A friend of Baba Sohan Singh


Malacca, Malaysia | Asia Samachar | 20 May 2015

REMEMBERING BABA SOHAN SINGH: Bhai Bilwant Singh had stepped in as granthi at Malacca when Baba Sohan was ill in the early 1970s. - PHOTO ASIA SAMACHAR
REMEMBERING BABA SOHAN SINGH: Bhai Bilwant Singh had stepped in as granthi at Malacca when Baba Sohan was ill in the early 1970s. On him is his wife Gurdev Kaur from Ludhiana. – PHOTO ASIA SAMACHAR

Meet the step-in granthi sahib who took over some of the responsibilities of Baba Sohan Singh at Malacca when he was not well.

Bhai Bilwant Singh came forward to handle the sembhal (caring) of the Guru Granth Sahib when the Baba Sohan was ill with diabetics in the late 1960s, and later when  taken to Ipoh in 1971.

“Baba ji used to ask for me. I used to apply oil on his feet,” he told Asia Samachar when recently met at the Gurdwara Sahib Malacca. “I also used to sweep and clean around the gurdwara.”

Bilwant, 80, and the local Malacca Sikh sanggat (congregation) are preparing to greet the thousands of Sikhs expected to converge at the gurdwara for a four-day selaana yaadgar semagam starting May 21.

It is held in memory of Sohan Singh (1901-1972), a well-respected Sikh missionary, who have touched many hearts in Malaysia and Singapore.

Bilwant worked  at the HSBC Bank in Malacca from 1961 to 1991, first as a jaga (Malay for security guard) and later as a clerk. The bank was then located by the beach, he said.

He had also served as a granthi for five years, 2004-2009, at the Sant Sohan Singh Ji Melaka Memorial Society headquarters, popularly known as the Vidyala, located just behind the Malacca gurdwara.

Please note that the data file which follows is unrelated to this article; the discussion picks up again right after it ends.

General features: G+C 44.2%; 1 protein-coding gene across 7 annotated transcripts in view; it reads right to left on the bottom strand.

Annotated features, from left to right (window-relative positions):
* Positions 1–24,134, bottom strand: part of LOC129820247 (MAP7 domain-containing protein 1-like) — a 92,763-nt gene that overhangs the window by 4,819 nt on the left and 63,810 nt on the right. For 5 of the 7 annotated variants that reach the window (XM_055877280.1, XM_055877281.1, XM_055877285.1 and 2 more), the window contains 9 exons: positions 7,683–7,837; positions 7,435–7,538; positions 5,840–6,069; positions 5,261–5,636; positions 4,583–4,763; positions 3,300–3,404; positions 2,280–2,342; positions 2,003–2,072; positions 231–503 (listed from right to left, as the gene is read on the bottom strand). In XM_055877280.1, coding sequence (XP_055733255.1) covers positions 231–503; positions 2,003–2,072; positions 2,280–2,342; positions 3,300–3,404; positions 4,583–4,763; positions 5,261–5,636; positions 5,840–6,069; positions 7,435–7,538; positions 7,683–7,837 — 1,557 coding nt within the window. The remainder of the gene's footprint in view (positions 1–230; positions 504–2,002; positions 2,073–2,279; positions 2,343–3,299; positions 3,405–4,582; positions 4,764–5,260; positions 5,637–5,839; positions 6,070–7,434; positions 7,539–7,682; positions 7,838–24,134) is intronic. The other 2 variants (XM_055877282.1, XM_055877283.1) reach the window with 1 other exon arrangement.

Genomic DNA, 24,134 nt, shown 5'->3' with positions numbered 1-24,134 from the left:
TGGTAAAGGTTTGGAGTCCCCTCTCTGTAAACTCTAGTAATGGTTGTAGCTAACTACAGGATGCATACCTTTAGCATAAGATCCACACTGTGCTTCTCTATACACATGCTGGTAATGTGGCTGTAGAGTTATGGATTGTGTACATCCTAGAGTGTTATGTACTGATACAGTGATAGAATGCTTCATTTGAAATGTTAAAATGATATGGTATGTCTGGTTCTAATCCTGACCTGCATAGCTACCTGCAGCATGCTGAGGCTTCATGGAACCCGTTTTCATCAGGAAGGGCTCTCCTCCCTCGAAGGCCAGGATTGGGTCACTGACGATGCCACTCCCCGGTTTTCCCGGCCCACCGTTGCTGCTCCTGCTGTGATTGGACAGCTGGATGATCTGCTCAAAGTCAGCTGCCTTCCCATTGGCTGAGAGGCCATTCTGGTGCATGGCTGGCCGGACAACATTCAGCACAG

Like many who fell in love with the Baba Sohan the missionary, Bilwant, too, recalls many sweet moments with him.

“I had learnt the muharni [Punjabi alphabets] with him, then paath (reading of Guru Granth Sahib). I also picked up Sikhia and katha vachak from Baba ji,” he said.

Back then, Bilwant used to trim his beard. Someone tried getting Baba Sohan to compel him to desist. “Let it be. No need to tell him. He will do it himself,” Baba Sohan replied, as recalled by Bilwant.

Some time later, Bilwant went to Tampin, Negeri Sembilan, for an akhand path. There, he was asked to take part in the non-stop reading of the GGS. The paathis (readers of the GGS) usually observed the basic Sikh tenets, including maintaining unshorn hair and untrimmed beard.

“I decided to keep my beard proper. After that, I had travelled all over the country for akhand paths and kirtan,” he said. At times, he travelled with the kirtan jatha  (group) of Bhai Gurdev Singh from Seremban.

Like a few others spoke to before him, Bilwant also feels the Malacca sanggat did not, as they put it, ‘gain much’ from Baba Sohan’s presence there.

“The sanggat outside gained more. They valued him more than those of use who stayed in his midst,” he said.



Malacca: Not barsi, but yaadgar semagam(Asia Samachar, 16 May 2015)


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